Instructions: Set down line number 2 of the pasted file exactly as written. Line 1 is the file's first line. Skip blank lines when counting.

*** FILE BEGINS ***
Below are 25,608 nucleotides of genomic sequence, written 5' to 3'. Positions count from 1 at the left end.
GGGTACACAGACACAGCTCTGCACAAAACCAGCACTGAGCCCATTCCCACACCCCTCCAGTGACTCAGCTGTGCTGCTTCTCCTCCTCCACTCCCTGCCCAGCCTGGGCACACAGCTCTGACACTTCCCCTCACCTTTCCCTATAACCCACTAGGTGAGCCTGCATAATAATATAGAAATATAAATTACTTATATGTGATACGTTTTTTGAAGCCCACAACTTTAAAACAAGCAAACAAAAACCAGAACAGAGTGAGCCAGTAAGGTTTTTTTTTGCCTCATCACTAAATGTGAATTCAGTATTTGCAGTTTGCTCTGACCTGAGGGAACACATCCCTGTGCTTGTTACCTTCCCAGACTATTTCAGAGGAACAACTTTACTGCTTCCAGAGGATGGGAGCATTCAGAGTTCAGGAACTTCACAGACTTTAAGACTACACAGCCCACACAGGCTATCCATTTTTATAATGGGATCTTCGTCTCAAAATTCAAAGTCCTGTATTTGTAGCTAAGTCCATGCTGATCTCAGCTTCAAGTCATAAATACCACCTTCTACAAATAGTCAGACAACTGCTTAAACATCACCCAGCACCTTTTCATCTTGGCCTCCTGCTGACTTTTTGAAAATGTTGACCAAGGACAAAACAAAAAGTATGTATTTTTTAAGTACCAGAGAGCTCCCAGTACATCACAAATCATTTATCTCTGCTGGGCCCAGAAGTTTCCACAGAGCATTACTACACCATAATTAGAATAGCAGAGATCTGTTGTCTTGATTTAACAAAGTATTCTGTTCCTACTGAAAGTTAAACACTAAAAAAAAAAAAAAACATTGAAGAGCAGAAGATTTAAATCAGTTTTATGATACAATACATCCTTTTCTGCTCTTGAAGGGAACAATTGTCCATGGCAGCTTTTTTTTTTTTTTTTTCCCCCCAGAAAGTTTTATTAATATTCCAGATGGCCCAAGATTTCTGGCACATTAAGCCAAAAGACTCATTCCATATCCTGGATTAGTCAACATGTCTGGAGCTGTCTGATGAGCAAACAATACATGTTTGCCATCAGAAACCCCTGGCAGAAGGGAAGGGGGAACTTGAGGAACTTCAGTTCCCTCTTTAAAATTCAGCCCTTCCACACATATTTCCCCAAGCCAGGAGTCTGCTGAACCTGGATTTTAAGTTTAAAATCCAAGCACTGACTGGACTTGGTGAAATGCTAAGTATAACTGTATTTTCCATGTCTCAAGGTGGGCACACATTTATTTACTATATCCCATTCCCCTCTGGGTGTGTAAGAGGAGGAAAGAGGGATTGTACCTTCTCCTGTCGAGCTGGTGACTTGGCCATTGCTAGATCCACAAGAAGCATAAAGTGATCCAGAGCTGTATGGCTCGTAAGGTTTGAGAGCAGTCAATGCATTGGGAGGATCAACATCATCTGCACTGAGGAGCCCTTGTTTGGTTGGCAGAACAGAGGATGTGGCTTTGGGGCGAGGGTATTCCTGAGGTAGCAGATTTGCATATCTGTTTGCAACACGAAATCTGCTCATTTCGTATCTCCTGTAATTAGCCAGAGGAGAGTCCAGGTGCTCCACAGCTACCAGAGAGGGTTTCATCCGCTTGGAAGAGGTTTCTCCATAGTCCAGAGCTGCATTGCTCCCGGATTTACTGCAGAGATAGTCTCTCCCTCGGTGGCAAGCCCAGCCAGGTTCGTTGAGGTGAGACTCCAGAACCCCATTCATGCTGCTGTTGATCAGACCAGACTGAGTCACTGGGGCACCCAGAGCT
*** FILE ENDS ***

GGGTACACAGACACAGCTCTGCACAAAACCAGCACTGAGCCCATTCCCACACCCCTCCAGTGACTCAGCTGTGCTGCTTCTCCTCCTCCACTCCCTGCCCAGCCTGGGCACACAGCTCTGACACTTCCCCTCACCTTTCCCTATAACCCACTAGGTGAGCCTGCATAATAATATAGAAATATAAATTACTTATATGTGATACGTTTTTTGAAGCCCACAACTTTAAAACAAGCAAACAAAAACCAGAACAGAGTGAGCCAGTAAGGTTTTTTTTTGCCTCATCACTAAATGTGAATTCAGTATTTGCAGTTTGCTCTGACCTGAGGGAACACATCCCTGTGCTTGTTACCTTCCCAGACTATTTCAGAGGAACAACTTTACTGCTTCCAGAGGATGGGAGCATTCAGAGTTCAGGAACTTCACAGACTTTAAGACTACACAGCCCACACAGGCTATCCATTTTTATAATGGGATCTTCGTCTCAAAATTCAAAGTCCTGTATTTGTAGCTAAGTCCATGCTGATCTCAGCTTCAAGTCATAAATACCACCTTCTACAAATAGTCAGACAACTGCTTAAACATCACCCAGCACCTTTTCATCTTGGCCTCCTGCTGACTTTTTGAAAATGTTGACCAAGGACAAAACAAAAAGTATGTATTTTTTAAGTACCAGAGAGCTCCCAGTACATCACAAATCATTTATCTCTGCTGGGCCCAGAAGTTTCCACAGAGCATTACTACACCATAATTAGAATAGCAGAGATCTGTTGTCTTGATTTAACAAAGTATTCTGTTCCTACTGAAAGTTAAACACTAAAAAAAAAAAAAAACATTGAAGAGCAGAAGATTTAAATCAGTTTTATGATACAATACATCCTTTTCTGCTCTTGAAGGGAACAATTGTCCATGGCAGCTTTTTTTTTTTTTTTTTCCCCCCAGAAAGTTTTATTAATATTCCAGATGGCCCAAGATTTCTGGCACATTAAGCCAAAAGACTCATTCCATATCCTGGATTAGTCAACATGTCTGGAGCTGTCTGATGAGCAAACAATACATGTTTGCCATCAGAAACCCCTGGCAGAAGGGAAGGGGGAACTTGAGGAACTTCAGTTCCCTCTTTAAAATTCAGCCCTTCCACACATATTTCCCCAAGCCAGGAGTCTGCTGAACCTGGATTTTAAGTTTAAAATCCAAGCACTGACTGGACTTGGTGAAATGCTAAGTATAACTGTATTTTCCATGTCTCAAGGTGGGCACACATTTATTTACTATATCCCATTCCCCTCTGGGTGTGTAAGAGGAGGAAAGAGGGATTGTACCTTCTCCTGTCGAGCTGGTGACTTGGCCATTGCTAGATCCACAAGAAGCATAAAGTGATCCAGAGCTGTATGGCTCGTAAGGTTTGAGAGCAGTCAATGCATTGGGAGGATCAACATCATCTGCACTGAGGAGCCCTTGTTTGGTTGGCAGAACAGAGGATGTGGCTTTGGGGCGAGGGTATTCCTGAGGTAGCAGATTTGCATATCTGTTTGCAACACGAAATCTGCTCATTTCGTATCTCCTGTAATTAGCCAGAGGAGAGTCCAGGTGCTCCACAGCTACCAGAGAGGGTTTCATCCGCTTGGAAGAGGTTTCTCCATAGTCCAGAGCTGCATTGCTCCCGGATTTACTGCAGAGATAGTCTCTCCCTCGGTGGCAAGCCCAGCCAGGTTCGTTGAGGTGAGACTCCAGAACCCCATTCATGCTGCTGTTGATCAGACCAGACTGAGTCACTGGGGCACCCAGAGCT